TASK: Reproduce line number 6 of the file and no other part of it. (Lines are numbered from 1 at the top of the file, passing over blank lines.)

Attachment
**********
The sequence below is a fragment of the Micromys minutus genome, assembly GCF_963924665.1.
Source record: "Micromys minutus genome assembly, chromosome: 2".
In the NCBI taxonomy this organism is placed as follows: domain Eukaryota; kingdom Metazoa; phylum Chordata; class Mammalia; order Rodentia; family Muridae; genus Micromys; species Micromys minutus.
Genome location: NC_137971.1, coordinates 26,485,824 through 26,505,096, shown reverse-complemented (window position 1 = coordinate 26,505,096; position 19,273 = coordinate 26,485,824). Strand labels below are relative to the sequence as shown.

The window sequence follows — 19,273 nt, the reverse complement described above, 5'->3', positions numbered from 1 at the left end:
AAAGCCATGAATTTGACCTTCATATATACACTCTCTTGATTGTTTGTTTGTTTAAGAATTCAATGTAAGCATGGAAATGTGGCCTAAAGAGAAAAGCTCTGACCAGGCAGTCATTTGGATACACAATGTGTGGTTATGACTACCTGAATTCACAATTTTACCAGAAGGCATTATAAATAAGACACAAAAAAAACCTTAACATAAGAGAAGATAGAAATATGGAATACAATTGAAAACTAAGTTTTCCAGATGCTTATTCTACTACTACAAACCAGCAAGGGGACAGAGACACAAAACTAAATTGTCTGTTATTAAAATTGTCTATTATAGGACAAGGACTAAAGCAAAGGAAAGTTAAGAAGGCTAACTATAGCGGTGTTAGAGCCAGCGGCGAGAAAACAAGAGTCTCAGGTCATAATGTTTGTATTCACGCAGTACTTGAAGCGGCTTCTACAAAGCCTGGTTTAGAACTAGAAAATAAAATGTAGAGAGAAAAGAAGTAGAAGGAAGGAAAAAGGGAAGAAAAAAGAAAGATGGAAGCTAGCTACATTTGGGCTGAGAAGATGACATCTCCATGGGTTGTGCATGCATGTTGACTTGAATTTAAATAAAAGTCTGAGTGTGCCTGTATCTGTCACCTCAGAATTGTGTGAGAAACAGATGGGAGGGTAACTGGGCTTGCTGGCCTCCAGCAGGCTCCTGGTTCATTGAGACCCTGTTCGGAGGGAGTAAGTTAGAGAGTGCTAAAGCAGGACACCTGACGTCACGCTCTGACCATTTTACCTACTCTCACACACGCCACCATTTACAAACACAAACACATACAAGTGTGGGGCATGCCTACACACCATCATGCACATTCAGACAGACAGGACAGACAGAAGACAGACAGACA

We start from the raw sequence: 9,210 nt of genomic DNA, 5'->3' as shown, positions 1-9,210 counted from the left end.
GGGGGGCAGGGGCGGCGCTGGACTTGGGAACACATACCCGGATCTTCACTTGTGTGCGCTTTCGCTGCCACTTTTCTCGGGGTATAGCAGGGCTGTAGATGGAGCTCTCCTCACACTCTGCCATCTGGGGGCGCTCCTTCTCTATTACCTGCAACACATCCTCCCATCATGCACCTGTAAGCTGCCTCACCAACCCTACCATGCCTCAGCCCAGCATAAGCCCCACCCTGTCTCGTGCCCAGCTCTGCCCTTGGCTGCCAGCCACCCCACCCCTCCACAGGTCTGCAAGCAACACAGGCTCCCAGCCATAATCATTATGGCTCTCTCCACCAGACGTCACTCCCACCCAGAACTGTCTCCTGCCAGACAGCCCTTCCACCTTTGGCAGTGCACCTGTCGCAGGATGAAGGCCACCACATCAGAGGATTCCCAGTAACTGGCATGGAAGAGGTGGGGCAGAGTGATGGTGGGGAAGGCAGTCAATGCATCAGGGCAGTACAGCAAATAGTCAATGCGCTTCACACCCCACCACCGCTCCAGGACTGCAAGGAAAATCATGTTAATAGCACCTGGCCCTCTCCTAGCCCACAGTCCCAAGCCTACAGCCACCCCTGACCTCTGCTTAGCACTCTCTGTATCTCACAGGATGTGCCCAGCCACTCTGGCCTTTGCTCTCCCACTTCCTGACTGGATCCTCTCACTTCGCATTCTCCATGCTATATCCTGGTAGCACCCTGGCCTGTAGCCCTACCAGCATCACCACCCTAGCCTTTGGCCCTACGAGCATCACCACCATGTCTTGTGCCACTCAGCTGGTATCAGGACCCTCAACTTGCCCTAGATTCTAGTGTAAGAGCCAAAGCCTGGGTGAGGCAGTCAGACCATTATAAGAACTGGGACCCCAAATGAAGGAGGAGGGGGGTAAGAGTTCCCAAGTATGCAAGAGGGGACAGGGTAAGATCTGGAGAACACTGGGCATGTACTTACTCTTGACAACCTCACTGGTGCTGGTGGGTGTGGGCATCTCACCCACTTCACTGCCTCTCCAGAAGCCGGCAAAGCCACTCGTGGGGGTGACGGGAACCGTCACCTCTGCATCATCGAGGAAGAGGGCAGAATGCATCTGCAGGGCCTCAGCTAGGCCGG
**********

AAAGCCATGAATTTGACCTTCATATATACACTCTCTTGATTGTTTGTTTGTTTAAGAATTCAATGTAAGCATGGAAATGTGGCCTAAAGAGAAAAGCTCTGACCAGGCAGTCATTTGGATACACAATGTGTGGTTATGACTACCTGAATTCACAATTTTACCAGAAGGCATTATAAATAAGACACAAAAAAAACCTTAACATAAGAGAAGATAGAAATATGGAATACAATTGAAAACTAAGTTTTCCAGATGCTTATTCTACTACTACAAACCAGCAAGGGGACAGAGACACAAAACTAAATTGTCTGTTATTAAAATTGTCTATTATAGGACAAGGACTAAAGCAAAGGAAAGTTAAGAAGGCTAACTATAGCGGTGTTAGAGCCAGCGGCGAGAAAACAAGAGTCTCAGGTCATAATGTTTGTATTCACGCAGTACTTGAAGCGGCTTCTACAAAGCCTGGTTTAGAACTAGAAAATAAAATGTAGAGAGAAAAGAAGTAGAAGGAAGGAAAAAGGGAAGAAAAAAGAAAGATGGAAGCTAGCTACATTTGGGCTGAGAAGATGACATCTCCATGGGTTGTGCATGCATGTTGACTTGAATTTAAATAAAAGTCTGAGTGTGCCTGTATCTGTCACCTCAGAATTGTGTGAGAAACAGATGGGAGGGTAACTGGGCTTGCTGGCCTCCAGCAGGCTCCTGGTTCATTGAGACCCTGTTCGGAGGGAGTAAGTTAGAGAGTGCTAAAGCAGGACACCTGACGTCACGCTCTGACCATTTTACCTACTCTCACACACGCCACCATTTACAAACACAAACACATACAAGTGTGGGGCATGCCTACACACCATCATGCACATTCAGACAGACAGGACAGACAGAAGACAGACAGACA